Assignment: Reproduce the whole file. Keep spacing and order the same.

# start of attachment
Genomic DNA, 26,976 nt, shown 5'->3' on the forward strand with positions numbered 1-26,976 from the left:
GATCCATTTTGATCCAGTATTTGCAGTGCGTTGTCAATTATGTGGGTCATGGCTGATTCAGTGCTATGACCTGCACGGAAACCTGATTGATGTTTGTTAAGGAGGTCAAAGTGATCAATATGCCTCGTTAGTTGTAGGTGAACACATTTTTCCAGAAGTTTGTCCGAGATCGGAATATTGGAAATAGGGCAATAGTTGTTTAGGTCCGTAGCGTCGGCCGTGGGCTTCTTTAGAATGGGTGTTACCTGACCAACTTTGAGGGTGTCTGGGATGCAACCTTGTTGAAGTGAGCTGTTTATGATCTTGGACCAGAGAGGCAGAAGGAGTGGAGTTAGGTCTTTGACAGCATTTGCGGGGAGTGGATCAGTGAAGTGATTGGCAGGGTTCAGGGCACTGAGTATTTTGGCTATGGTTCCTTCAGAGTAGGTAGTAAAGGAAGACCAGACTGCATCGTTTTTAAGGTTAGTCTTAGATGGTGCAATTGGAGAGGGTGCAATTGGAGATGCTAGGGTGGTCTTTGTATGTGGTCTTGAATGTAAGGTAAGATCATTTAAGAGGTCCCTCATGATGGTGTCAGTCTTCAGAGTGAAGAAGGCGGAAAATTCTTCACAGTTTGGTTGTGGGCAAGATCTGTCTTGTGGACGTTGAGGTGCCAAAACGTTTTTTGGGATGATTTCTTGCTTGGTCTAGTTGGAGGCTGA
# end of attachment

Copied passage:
Genomic DNA, 26,976 nt, shown 5'->3' on the forward strand with positions numbered 1-26,976 from the left:
GATCCATTTTGATCCAGTATTTGCAGTGCGTTGTCAATTATGTGGGTCATGGCTGATTCAGTGCTATGACCTGCACGGAAACCTGATTGATGTTTGTTAAGGAGGTCAAAGTGATCAATATGCCTCGTTAGTTGTAGGTGAACACATTTTTCCAGAAGTTTGTCCGAGATCGGAATATTGGAAATAGGGCAATAGTTGTTTAGGTCCGTAGCGTCGGCCGTGGGCTTCTTTAGAATGGGTGTTACCTGACCAACTTTGAGGGTGTCTGGGATGCAACCTTGTTGAAGTGAGCTGTTTATGATCTTGGACCAGAGAGGCAGAAGGAGTGGAGTTAGGTCTTTGACAGCATTTGCGGGGAGTGGATCAGTGAAGTGATTGGCAGGGTTCAGGGCACTGAGTATTTTGGCTATGGTTCCTTCAGAGTAGGTAGTAAAGGAAGACCAGACTGCATCGTTTTTAAGGTTAGTCTTAGATGGTGCAATTGGAGAGGGTGCAATTGGAGATGCTAGGGTGGTCTTTGTATGTGGTCTTGAATGTAAGGTAAGATCATTTAAGAGGTCCCTCATGATGGTGTCAGTCTTCAGAGTGAAGAAGGCGGAAAATTCTTCACAGTTTGGTTGTGGGCAAGATCTGTCTTGTGGACGTTGAGGTGCCAAAACGTTTTTTGGGATGATTTCTTGCTTGGTCTAGTTGGAGGCTGA